The influence of antiquity on culture, of which we have now to speak, presupposes that the new learning had gained possession of the universities. This was so, but by no means to the extent and with the results which might have been expected.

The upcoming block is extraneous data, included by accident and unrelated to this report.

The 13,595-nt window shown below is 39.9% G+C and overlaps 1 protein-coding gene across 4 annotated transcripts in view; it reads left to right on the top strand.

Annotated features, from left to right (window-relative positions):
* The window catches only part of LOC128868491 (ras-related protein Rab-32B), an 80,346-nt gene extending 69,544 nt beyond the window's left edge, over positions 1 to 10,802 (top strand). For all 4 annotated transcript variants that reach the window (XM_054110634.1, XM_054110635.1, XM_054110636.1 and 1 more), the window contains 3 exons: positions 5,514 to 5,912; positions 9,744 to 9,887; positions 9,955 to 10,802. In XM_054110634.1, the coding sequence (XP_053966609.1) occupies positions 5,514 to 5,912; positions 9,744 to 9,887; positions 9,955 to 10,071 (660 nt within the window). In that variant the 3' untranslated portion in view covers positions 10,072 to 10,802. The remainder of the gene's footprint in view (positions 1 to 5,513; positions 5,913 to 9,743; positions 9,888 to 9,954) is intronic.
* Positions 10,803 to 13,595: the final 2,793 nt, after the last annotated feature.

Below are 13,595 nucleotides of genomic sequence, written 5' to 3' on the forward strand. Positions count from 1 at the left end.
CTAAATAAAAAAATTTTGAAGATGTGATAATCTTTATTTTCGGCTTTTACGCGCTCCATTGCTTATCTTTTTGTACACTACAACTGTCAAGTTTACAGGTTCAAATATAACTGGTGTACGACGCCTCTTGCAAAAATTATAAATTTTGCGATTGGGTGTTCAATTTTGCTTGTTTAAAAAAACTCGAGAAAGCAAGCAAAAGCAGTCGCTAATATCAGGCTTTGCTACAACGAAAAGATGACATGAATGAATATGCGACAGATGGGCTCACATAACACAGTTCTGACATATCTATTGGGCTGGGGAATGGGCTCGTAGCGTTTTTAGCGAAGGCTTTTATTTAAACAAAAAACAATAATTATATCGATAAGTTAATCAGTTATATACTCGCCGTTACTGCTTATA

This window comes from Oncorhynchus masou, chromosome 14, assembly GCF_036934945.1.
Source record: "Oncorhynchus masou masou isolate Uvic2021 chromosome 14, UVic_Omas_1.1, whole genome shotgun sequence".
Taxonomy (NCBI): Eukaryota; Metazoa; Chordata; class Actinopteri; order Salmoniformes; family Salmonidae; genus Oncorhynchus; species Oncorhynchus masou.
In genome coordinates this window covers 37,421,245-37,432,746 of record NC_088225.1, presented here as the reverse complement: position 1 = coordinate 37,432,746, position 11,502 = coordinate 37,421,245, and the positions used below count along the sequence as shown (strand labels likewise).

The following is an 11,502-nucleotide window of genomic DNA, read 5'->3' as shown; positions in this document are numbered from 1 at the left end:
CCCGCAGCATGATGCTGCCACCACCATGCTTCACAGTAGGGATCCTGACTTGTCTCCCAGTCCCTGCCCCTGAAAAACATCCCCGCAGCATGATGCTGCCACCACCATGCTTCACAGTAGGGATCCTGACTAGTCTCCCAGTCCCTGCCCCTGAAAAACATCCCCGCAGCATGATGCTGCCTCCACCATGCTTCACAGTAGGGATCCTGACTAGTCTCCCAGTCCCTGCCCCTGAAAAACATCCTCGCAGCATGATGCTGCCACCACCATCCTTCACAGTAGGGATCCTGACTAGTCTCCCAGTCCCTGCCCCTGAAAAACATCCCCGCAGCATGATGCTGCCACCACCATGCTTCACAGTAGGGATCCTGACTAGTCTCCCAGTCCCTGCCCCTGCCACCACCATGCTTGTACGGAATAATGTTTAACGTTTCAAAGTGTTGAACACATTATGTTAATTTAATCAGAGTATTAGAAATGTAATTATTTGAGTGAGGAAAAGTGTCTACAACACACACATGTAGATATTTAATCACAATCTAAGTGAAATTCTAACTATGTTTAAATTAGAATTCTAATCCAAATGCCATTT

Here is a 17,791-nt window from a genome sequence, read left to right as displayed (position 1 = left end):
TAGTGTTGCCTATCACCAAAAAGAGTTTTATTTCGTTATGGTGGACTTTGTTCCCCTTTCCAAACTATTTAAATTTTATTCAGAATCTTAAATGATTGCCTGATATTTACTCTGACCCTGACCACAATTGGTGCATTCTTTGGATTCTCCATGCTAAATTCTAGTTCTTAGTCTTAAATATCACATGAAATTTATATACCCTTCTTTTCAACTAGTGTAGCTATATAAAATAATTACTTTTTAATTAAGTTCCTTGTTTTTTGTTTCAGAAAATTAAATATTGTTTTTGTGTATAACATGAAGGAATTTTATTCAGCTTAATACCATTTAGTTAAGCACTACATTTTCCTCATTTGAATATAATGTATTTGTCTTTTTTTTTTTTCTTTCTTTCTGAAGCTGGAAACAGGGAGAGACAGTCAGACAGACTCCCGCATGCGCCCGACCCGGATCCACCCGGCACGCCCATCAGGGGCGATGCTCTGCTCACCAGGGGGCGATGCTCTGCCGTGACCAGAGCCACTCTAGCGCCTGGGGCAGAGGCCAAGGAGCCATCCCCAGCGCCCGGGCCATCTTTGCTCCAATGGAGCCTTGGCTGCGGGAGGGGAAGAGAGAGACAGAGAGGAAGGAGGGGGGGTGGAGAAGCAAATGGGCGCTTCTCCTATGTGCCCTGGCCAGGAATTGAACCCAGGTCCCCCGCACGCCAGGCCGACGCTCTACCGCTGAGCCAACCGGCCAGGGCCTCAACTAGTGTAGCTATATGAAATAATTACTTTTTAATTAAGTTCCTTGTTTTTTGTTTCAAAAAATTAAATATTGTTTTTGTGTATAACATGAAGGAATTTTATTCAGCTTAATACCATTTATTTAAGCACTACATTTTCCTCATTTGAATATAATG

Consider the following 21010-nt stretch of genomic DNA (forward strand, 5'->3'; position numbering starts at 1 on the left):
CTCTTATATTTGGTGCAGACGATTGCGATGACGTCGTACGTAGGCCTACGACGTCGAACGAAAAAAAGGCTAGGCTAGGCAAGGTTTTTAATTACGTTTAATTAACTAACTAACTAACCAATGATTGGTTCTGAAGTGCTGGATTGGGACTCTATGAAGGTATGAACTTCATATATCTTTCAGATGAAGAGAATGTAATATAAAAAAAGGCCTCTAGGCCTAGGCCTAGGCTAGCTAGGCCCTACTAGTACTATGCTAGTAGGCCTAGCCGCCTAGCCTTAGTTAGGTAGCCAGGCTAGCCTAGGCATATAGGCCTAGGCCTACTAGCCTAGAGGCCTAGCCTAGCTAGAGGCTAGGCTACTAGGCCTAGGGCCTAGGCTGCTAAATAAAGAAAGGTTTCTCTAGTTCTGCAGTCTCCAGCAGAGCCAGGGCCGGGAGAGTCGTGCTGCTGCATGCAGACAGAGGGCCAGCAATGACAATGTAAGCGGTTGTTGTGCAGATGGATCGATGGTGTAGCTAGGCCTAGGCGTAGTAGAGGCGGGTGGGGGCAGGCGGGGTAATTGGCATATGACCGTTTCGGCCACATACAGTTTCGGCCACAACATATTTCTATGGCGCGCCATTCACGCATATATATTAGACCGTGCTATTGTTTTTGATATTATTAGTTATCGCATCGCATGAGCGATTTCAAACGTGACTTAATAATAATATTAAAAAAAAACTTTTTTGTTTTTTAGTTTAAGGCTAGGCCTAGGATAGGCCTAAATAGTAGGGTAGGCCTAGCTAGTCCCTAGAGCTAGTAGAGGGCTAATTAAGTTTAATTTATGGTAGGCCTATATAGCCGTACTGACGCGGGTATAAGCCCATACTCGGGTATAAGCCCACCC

Few of the Italian universities show themselves in their full vigor till the thirteenth and fourteenth centuries, when the increase of wealth rendered a more systematic care for education possible. At first there were generally three sorts of professorships - one for civil law, another for canonical law, the third for medicine; in course of time professorships of rhetoric, of philosophy, and of astronomy were added, the last commonly, though not always, identical with astrology. The salaries varied greatly in different cases. Sometimes a capital sum was paid down. With the spread of culture, competition became so active that the different universities tried to entice away distinguished teachers from one another, under which circumstances Bologna is said to have sometimes devoted the half of its public income (20,000 ducats) to the university. The appointments were as a rule made only for a certain time, sometimes for only half a year, so that the teachers were forced to lead a wandering life, like actors. Appointments for life were, however, not unknown. Sometimes the promise was exacted not to teach elsewhere what had already been taught at one place. There were also voluntary, unpaid professors.